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AN UPDATE FROM ATHLETAWELL We're saying goodbye to our community platform in November. Learn more

Let’s Get Real with Dr. Nina Vasan: AMA on Maintaining Relationships

Community Manager
Community Manager

Prioritizing your wellbeing is especially important during the busy holiday season—that’s why we’ve teamed up with Real, a new kind of app with anytime access to therapist tools to support your mental wellbeing.  


To kick things off, we've tapped @Real_Team's Chief Medical Officer, Dr. Nina Vasan, for an Ask Me Anything. If you've had questions that need answers around: 


  • Your own emotional wellbeing 
  • How to nurture and maintain relationships as an adult 
  • How to navigate making new friends in our new hybrid world 
  • Where relationships fit in to your many other roles—Mom, Partner, Employee, etc. 
  • And more! 

This will be safe space to connect with a trained psychiatrist on what matters most to you. 


Drop your questions below for @Real_DrNina, and check back on November 17 to get her guidance.  


Psst..Meet Real: Expert Support for Your Mental Wellbeing 

Disclaimer: Even though you may receive advice, insight, or guidance from experts in the AthletaWell Community, please note that this is not medical advice and we always recommend speaking with your doctor.




@Real_DrNina What kinds of questions should you ask when looking for a long term relationship? The "talking stage" seems so shallow, I really want to get to know the person to see if they're someone for the long haul

@JaxTy I love that you’re thinking about ways to dive into depthful conversation! I recommend asking questions that explore a person’s values and highlight their long term goals around what they are looking for out of a relationship as well as what they envision their future entailing.


When asking these questions, there are two things that especially important to pay attention to:

  1. The content of their answers. Are their answers compatible with you and what you’re looking for in a long term relationship?
  2. The way they communicate their answers. Communication + communication issues are at the center of many conflicts in relationships and understanding how this person communicates early on is incredibly valuable.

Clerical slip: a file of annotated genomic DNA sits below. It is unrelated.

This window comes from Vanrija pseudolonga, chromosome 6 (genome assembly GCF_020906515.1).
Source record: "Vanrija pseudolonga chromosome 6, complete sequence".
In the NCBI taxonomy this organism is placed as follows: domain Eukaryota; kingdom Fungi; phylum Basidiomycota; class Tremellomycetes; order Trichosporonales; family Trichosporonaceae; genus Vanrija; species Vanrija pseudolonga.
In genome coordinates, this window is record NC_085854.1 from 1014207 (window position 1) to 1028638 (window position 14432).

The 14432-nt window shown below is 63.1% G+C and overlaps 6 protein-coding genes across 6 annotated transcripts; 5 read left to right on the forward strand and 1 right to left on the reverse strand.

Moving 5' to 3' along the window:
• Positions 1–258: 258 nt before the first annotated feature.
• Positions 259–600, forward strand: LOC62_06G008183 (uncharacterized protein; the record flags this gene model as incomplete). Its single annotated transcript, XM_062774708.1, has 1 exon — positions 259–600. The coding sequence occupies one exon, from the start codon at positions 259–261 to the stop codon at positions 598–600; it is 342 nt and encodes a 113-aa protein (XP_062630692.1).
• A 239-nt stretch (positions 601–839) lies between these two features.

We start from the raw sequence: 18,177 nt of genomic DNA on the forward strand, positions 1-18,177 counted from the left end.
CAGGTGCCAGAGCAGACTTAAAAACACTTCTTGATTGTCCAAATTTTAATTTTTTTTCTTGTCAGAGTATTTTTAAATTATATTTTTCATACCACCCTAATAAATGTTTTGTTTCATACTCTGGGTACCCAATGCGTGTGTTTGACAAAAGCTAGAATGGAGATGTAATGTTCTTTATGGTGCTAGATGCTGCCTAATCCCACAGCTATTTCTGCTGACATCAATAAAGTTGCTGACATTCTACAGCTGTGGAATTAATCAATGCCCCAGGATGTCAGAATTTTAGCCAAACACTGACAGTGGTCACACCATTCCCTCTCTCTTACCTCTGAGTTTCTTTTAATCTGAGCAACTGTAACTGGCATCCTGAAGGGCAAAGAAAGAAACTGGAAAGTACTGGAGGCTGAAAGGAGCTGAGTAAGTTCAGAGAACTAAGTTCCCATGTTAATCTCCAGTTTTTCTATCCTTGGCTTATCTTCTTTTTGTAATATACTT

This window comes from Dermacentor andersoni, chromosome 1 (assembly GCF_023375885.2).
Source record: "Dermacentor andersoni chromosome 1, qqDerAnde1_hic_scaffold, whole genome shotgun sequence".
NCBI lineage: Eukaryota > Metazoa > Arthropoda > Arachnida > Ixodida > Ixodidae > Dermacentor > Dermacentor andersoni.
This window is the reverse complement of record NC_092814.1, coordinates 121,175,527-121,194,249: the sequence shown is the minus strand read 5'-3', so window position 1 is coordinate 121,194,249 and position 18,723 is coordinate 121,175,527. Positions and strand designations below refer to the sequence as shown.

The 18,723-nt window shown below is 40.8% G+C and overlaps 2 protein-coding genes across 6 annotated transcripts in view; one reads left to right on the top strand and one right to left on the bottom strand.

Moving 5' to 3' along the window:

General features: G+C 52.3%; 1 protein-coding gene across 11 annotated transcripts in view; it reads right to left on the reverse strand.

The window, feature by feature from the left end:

One question I like asking to dive deeper is about their attachment style. I like this question because research shows that attachment styles can play a big role in long term relationships. 


And if you don’t know your own attachment style, check out this quiz:


@Real_DrNina Heading into the holidays, social media in particular can feel overwhelming with the amount of holiday content, constant reminders of what the "perfect" holiday experience should look like and ongoing reminders to buy, buy, buy. What are your recommendations for maintaining a healthy relationship with social media during this time? Thank you!  

This is such a great question. I'm curious to hear your thoughts, Dr. Nina. 

@JamieH221 (+ @surfingob)  I can absolutely relate to this! Take a few minutes and think about your intention and goals for this holiday season. For some, connecting with friends and family is top of the list, for others it might be taking a relaxing vacation, while others will prioritize making space to dive into a creative project.


Because it can be so easy to get distracted by what everyone else is doing, ground and center yourself with your goals. If you feel yourself getting caught up in what other people are doing, take the opportunity to connect back with YOUR goals and intentions. This can help you remind yourself that you’re doing exactly what you set out to do.


With social media in particular, maybe this holiday season is an opportunity to take a small social media break. Or at a minimum, limit your screen time and use that time to connect with yourself and others in a meaningful way.


And when it comes to gift-giving and being influenced by ads on social media, remember that it can be tempting to overbuy and over consume. This is another opportunity to be mindful and plan ahead of time. Make a list of what you want to purchase this holiday season and then stick to it! This will help you limit your impulse purchases and stick to your budget.


The holidays can be challenging because there's a lot of family time involved. How do I communicate to my family members that I don't need pressure from them to "settle down" or find a significant other? I know they're coming from a good place, but it's often not helpful. 

@OliviaA11 ‘Tis the season for these familiar questions! Family members can have the best of intentions, but sometimes their pointed questions can put extra stress and pressure on us. I want to acknowledge that it is both important and difficult to communicate boundaries and help your family understand what you do and don’t need from them.